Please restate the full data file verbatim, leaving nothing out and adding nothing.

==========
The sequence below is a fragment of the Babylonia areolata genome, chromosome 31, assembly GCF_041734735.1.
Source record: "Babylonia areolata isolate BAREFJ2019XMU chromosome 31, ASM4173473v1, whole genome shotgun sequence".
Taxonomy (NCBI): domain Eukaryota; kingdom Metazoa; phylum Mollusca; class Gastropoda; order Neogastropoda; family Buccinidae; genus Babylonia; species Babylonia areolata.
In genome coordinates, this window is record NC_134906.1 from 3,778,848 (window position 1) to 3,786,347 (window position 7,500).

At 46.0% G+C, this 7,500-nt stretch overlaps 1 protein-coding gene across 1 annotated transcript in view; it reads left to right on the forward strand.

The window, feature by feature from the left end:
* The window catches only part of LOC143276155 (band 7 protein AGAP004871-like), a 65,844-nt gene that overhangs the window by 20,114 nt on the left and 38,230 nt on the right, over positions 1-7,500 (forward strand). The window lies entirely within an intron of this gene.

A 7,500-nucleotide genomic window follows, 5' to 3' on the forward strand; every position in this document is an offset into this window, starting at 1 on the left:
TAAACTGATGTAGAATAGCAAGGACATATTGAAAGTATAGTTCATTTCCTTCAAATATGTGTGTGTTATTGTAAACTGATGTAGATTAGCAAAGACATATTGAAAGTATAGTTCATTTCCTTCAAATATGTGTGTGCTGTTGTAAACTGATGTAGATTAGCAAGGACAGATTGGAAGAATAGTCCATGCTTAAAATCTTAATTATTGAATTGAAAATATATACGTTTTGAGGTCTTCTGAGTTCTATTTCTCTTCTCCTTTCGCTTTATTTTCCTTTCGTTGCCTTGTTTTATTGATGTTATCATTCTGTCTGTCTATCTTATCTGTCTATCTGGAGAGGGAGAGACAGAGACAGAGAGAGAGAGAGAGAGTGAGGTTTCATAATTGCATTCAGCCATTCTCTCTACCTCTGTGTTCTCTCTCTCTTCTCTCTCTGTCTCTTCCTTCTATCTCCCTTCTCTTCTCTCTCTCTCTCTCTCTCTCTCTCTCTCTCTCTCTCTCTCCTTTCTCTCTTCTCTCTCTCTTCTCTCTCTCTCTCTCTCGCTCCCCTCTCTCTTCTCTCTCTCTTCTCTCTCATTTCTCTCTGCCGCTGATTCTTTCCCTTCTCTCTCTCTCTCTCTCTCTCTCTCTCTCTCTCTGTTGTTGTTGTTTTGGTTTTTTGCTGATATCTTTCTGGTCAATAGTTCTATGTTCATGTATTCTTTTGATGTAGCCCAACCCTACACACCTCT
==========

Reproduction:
The sequence below is a fragment of the Babylonia areolata genome, chromosome 31, assembly GCF_041734735.1.
Source record: "Babylonia areolata isolate BAREFJ2019XMU chromosome 31, ASM4173473v1, whole genome shotgun sequence".
Taxonomy (NCBI): domain Eukaryota; kingdom Metazoa; phylum Mollusca; class Gastropoda; order Neogastropoda; family Buccinidae; genus Babylonia; species Babylonia areolata.
In genome coordinates, this window is record NC_134906.1 from 3,778,848 (window position 1) to 3,786,347 (window position 7,500).

At 46.0% G+C, this 7,500-nt stretch overlaps 1 protein-coding gene across 1 annotated transcript in view; it reads left to right on the forward strand.

The window, feature by feature from the left end:
* The window catches only part of LOC143276155 (band 7 protein AGAP004871-like), a 65,844-nt gene that overhangs the window by 20,114 nt on the left and 38,230 nt on the right, over positions 1-7,500 (forward strand). The window lies entirely within an intron of this gene.

A 7,500-nucleotide genomic window follows, 5' to 3' on the forward strand; every position in this document is an offset into this window, starting at 1 on the left:
TAAACTGATGTAGAATAGCAAGGACATATTGAAAGTATAGTTCATTTCCTTCAAATATGTGTGTGTTATTGTAAACTGATGTAGATTAGCAAAGACATATTGAAAGTATAGTTCATTTCCTTCAAATATGTGTGTGCTGTTGTAAACTGATGTAGATTAGCAAGGACAGATTGGAAGAATAGTCCATGCTTAAAATCTTAATTATTGAATTGAAAATATATACGTTTTGAGGTCTTCTGAGTTCTATTTCTCTTCTCCTTTCGCTTTATTTTCCTTTCGTTGCCTTGTTTTATTGATGTTATCATTCTGTCTGTCTATCTTATCTGTCTATCTGGAGAGGGAGAGACAGAGACAGAGAGAGAGAGAGAGAGTGAGGTTTCATAATTGCATTCAGCCATTCTCTCTACCTCTGTGTTCTCTCTCTCTTCTCTCTCTGTCTCTTCCTTCTATCTCCCTTCTCTTCTCTCTCTCTCTCTCTCTCTCTCTCTCTCTCTCTCTCTCTCCTTTCTCTCTTCTCTCTCTCTTCTCTCTCTCTCTCTCTCGCTCCCCTCTCTCTTCTCTCTCTCTTCTCTCTCATTTCTCTCTGCCGCTGATTCTTTCCCTTCTCTCTCTCTCTCTCTCTCTCTCTCTCTCTCTCTGTTGTTGTTGTTTTGGTTTTTTGCTGATATCTTTCTGGTCAATAGTTCTATGTTCATGTATTCTTTTGATGTAGCCCAACCCTACACACCTCT